In the aftermath of the coup, the donors’ decision to withhold international development assistance has a significant impact on the livelihoods of the Sudanese people and risks undermining the hard-won achievements of the past two years. Humanitarian activities continue, although some humanitarian services provided through government mechanisms, such as health-related services, have been discontinued. United Nations development activities remain strongly impacted, thus exacerbating vulnerability and humanitarian needs. One of the main programs affected is the Family Support Program, which was supposed to provide cash transfers to more than 11 million vulnerable Sudanese.
The Sudanese authorities must of course demonstrate their commitment to return to a credible constitutional order in order to regain the confidence of the international community to resume international financial assistance.
But at the same time, I would like to urge you and the entire international community to take a balanced approach and not to suspend aid for too long and to consider the rapid resumption of funding in certain areas, in particular the support for health services and livelihoods, to ensure that the Sudanese people do not continue to bear the brunt of the political crisis.
I thank the Council for its continued support to UNITAMS, which continues to fulfill its mandate in the context of the challenges facing the Sudan. The main areas of action of the Mission remain relevant and, in some cases, have been accelerated. In addition to redoubling our good offices efforts, the work of UNITAMS on human rights and support for the protection of civilians is even more critical in this volatile time and will be strengthened. The Darfur Permanent Ceasefire Mechanism, chaired by UNITAMS, has been active throughout this period with the support of both the military component and the armed groups that signed the Peace Agreement. Juba.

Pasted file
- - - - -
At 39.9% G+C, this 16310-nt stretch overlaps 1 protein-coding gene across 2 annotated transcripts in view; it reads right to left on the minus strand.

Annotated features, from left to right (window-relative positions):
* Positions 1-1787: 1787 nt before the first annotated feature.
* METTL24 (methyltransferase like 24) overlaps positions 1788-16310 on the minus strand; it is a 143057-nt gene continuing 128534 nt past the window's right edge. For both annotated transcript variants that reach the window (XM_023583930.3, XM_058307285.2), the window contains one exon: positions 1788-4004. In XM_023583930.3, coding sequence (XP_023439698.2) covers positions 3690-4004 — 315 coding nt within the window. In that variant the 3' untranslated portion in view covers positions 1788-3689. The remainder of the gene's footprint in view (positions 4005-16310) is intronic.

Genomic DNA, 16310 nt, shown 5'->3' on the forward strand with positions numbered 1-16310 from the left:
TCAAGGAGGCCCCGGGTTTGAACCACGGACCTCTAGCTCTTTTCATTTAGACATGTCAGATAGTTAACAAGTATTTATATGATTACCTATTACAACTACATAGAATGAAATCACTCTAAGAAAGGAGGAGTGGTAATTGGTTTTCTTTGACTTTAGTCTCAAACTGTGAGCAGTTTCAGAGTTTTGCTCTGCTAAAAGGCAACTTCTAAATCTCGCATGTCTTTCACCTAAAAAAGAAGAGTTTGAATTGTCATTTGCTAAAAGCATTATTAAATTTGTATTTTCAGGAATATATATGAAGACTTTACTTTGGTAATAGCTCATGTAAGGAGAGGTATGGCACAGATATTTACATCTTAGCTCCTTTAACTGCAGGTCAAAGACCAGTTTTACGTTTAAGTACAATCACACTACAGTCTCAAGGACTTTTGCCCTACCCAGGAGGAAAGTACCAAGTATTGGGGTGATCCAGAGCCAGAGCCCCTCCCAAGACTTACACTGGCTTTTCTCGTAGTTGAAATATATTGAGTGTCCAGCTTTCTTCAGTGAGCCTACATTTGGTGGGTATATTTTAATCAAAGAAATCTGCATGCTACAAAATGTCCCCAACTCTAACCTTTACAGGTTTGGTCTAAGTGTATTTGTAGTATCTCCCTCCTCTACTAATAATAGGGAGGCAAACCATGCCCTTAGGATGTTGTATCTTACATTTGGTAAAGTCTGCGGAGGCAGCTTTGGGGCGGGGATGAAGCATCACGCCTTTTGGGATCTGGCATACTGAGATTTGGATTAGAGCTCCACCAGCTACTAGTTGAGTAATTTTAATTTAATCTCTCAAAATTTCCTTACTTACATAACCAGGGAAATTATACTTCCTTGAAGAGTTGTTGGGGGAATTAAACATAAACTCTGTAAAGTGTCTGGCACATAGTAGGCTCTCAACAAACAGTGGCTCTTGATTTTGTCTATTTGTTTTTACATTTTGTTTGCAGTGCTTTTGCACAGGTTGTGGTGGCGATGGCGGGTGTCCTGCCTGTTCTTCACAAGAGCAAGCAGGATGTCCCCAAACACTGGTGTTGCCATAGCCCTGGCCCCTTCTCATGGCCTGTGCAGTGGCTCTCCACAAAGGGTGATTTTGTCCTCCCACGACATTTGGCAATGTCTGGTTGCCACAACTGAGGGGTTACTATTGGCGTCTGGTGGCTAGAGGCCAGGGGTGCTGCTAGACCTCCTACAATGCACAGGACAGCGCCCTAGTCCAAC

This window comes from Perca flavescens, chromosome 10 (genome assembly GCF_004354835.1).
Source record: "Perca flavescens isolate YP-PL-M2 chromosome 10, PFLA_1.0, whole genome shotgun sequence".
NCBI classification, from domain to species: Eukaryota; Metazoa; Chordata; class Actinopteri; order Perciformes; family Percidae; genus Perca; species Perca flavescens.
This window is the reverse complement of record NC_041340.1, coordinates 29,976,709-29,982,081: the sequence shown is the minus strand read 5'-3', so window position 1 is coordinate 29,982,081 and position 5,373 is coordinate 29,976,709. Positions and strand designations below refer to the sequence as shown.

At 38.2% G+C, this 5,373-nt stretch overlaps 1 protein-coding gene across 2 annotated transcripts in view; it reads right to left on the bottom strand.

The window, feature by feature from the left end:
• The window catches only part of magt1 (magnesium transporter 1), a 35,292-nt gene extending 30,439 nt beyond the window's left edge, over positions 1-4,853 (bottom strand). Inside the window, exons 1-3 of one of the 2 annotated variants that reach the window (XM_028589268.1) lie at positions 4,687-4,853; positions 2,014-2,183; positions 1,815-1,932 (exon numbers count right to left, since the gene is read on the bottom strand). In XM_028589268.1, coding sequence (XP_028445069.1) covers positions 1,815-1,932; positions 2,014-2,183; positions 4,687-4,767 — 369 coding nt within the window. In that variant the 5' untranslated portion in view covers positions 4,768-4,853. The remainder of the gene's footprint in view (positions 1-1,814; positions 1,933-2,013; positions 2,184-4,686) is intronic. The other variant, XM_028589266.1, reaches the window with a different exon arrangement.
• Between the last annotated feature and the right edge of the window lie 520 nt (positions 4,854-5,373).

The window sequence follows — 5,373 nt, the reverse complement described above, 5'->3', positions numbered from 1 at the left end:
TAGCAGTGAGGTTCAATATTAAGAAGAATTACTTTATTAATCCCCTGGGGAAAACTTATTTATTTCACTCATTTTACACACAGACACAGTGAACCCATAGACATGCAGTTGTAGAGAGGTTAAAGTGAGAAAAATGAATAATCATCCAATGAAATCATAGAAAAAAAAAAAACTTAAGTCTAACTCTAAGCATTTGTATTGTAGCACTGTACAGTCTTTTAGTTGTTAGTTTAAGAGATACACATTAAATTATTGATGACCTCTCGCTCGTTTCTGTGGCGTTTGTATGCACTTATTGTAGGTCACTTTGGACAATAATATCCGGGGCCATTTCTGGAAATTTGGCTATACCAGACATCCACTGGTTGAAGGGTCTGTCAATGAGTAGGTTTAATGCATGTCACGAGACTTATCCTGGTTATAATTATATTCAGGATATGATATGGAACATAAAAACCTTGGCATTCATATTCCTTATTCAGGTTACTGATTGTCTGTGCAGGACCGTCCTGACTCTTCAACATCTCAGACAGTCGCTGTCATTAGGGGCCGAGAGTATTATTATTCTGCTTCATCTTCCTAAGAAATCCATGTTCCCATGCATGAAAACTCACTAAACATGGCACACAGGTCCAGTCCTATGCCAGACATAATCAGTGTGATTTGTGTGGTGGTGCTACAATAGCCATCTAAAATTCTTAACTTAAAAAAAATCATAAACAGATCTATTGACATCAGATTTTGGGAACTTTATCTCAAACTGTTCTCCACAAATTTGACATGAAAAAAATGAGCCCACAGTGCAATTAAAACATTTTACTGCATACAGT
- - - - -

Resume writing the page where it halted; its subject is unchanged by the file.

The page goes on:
The UN in Sudan is also ready to support a credible and inclusive constitutional process and elections once a roadmap for these processes has been agreed. Organizing elections in Sudan will be a complex undertaking, and the United Nations looks forward to cooperation and collaboration with international partners. I would like to stress the importance of continued support for the Mission and the full realization of its network on the ground to enable our efforts in the conflict zones of the country.
The unwavering commitment of Sudanese men and women to achieve democratic governance led by civilians cannot be ignored. They made immense sacrifices to realize their aspirations for freedom, peace and justice enshrined in a democratic state ruled by civilians. They have stayed and seem to be steadfast in their resolve.
I would like to take this opportunity to reiterate the continued commitment of UNITAMS to help the Sudanese people achieve these aspirations and to thank this Council for its support of our efforts.
Thank you very much, thank you very much.